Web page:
• Human resources information, such as salary and employee benefits information
    • Non-public personal and financial data about donors
    • Information received under grants and contracts subject to confidentiality requirements
    • Law enforcement or court records and confidential investigation records
    • Citizen or immigrations status
    • Unpublished research data
    • Unpublished College financial information, strategic plans and real estate or facility development plans
    • Information on facilities security systems or system configurations related to information security
    • Nonpublic intellectual property, including invention disclosures and patent applications
    • Applicant financial information.

 

3. Internal Data: any information that is proprietary or produced only for use by members of the College community who have a legitimate purpose to access such data.

 

For purposes of this Policy and the other Information Security Policies, Internal Data include, but are not limited to:

    • Internal operating procedures and operational manuals
    • Internal memoranda, emails, reports and other documents
    • Technical documents such as system configurations and floor plans.

 

4. Public Data: any information that may or must be made available to the general public, with no legal restrictions on its access or use.

For purposes of this Policy and other Information Security Policies, Public Data include, but are not limited to data which was intended to be widely available and was not made public through a violation of policy, contract or law. Examples include:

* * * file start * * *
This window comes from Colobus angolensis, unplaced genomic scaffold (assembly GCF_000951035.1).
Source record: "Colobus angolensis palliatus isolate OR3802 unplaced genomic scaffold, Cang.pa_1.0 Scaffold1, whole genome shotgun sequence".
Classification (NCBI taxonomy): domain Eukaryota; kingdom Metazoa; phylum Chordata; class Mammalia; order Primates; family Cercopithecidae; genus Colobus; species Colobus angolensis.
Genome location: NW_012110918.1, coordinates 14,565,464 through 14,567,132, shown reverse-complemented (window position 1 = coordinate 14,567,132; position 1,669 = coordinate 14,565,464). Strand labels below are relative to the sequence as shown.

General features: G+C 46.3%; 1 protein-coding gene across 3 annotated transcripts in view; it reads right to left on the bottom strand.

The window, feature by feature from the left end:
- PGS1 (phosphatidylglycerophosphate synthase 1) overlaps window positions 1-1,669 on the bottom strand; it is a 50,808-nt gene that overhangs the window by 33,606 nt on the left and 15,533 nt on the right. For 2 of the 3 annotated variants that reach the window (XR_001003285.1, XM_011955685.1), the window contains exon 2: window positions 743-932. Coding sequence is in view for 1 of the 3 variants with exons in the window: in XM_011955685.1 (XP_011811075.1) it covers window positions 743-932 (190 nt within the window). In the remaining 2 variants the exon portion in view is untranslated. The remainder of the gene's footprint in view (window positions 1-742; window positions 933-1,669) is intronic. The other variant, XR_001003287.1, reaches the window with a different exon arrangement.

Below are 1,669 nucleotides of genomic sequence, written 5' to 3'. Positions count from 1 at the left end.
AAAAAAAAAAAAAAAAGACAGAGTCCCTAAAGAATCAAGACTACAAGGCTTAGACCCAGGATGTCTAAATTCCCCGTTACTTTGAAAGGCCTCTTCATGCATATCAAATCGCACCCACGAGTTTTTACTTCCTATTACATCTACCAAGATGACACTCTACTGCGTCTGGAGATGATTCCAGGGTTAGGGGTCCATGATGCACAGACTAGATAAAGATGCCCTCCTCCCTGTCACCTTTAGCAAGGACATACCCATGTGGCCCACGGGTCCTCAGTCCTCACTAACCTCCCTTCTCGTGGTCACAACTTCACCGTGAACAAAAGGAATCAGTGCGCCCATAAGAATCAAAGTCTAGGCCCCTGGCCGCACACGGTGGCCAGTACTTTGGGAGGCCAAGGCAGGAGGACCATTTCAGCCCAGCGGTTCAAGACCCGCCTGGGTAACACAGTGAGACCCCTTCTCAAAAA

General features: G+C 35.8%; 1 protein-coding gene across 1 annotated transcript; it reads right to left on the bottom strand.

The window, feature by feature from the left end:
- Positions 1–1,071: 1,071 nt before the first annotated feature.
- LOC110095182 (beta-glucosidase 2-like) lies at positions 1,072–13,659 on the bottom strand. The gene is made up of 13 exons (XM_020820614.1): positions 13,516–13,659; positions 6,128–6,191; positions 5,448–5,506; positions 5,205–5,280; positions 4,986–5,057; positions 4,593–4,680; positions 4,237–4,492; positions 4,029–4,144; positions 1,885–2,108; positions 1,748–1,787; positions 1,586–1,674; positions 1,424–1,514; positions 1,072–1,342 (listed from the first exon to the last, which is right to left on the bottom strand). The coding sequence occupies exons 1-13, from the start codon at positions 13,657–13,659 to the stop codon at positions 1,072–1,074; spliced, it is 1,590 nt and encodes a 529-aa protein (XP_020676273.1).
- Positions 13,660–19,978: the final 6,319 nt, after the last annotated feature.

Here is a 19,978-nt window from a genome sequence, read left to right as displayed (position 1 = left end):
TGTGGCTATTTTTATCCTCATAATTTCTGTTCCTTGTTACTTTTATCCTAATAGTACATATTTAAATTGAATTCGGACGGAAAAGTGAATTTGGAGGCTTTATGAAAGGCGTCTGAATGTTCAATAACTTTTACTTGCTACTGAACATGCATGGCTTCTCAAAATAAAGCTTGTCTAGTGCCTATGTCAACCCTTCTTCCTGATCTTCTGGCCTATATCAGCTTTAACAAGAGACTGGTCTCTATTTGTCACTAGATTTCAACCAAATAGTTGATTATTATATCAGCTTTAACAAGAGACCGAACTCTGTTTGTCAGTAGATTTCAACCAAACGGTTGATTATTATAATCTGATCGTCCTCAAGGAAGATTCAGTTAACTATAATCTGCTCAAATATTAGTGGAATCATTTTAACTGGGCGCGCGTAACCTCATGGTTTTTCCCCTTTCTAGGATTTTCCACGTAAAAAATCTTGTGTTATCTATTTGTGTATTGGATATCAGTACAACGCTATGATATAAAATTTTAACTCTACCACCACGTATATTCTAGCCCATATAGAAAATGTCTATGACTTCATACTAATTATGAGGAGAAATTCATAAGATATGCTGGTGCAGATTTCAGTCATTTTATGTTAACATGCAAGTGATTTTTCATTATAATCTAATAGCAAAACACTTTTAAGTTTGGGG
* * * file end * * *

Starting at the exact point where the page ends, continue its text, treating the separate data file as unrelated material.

• General access data on www.tc.columbia.edu
    • College financial statements and other reports filed with federal or state governments that are generally available to the public
    • Student information intended for the public, such as the lists of degrees recipients.

3.2.2 Protection of Data

The protection requirements applicable to each classification of Data can be found in the Teachers College Registration and Protection of Systems Policy

4. Related Policies

The Information Security Policies referred to in this Policy are as follows: 

5. Ownership and Responsibilities

The ownership of the policy and the maintenance of its revisions rest with Computing and Information Services (CIS).

It is the responsibility of all the users of Teachers College systems, organizations or individuals with access to Teachers College networks, to establish and conform to the security measures outline in this policy.

6. Enforcement

Violations of the Information Security Policies may result in corrective actions which may include: (a) the immediate suspension of computer accounts and network access and (b) mandatory attendance at additional training as a condition of continued use of computer accounts and network access.   Subject to the College’s other rules of conduct and disciplinary procedures, significant violations may also result in (c) a letter to the individual’s personnel or student file; (d) administrative leave without pay; (e) other sanctions, up to and including termination or non-renewal of employment, faculty appointment or student status.   Violations of the Information Security Policies may also result in civil or criminal liability under state, federal or international laws.  

7. Definitions

See the Definitions section of the Information Security Charter

Appendix A – Examples of Sensitive Data

 

Examples of PII include, but are not limited to, any information concerning a natural person that can be used to identify such natural person, such as name, number, personal mark or other identifier, in combination with any one or more of the following:

  • Social security number
  • Driver’s license number or non-driver identification card number
  • Account number, credit or debit card number, in combination with any required security code, access code or password that would permit access to an individual’s financial account
  • Email address with password (in certain narrow instances)

 

 Published: September 1, 2014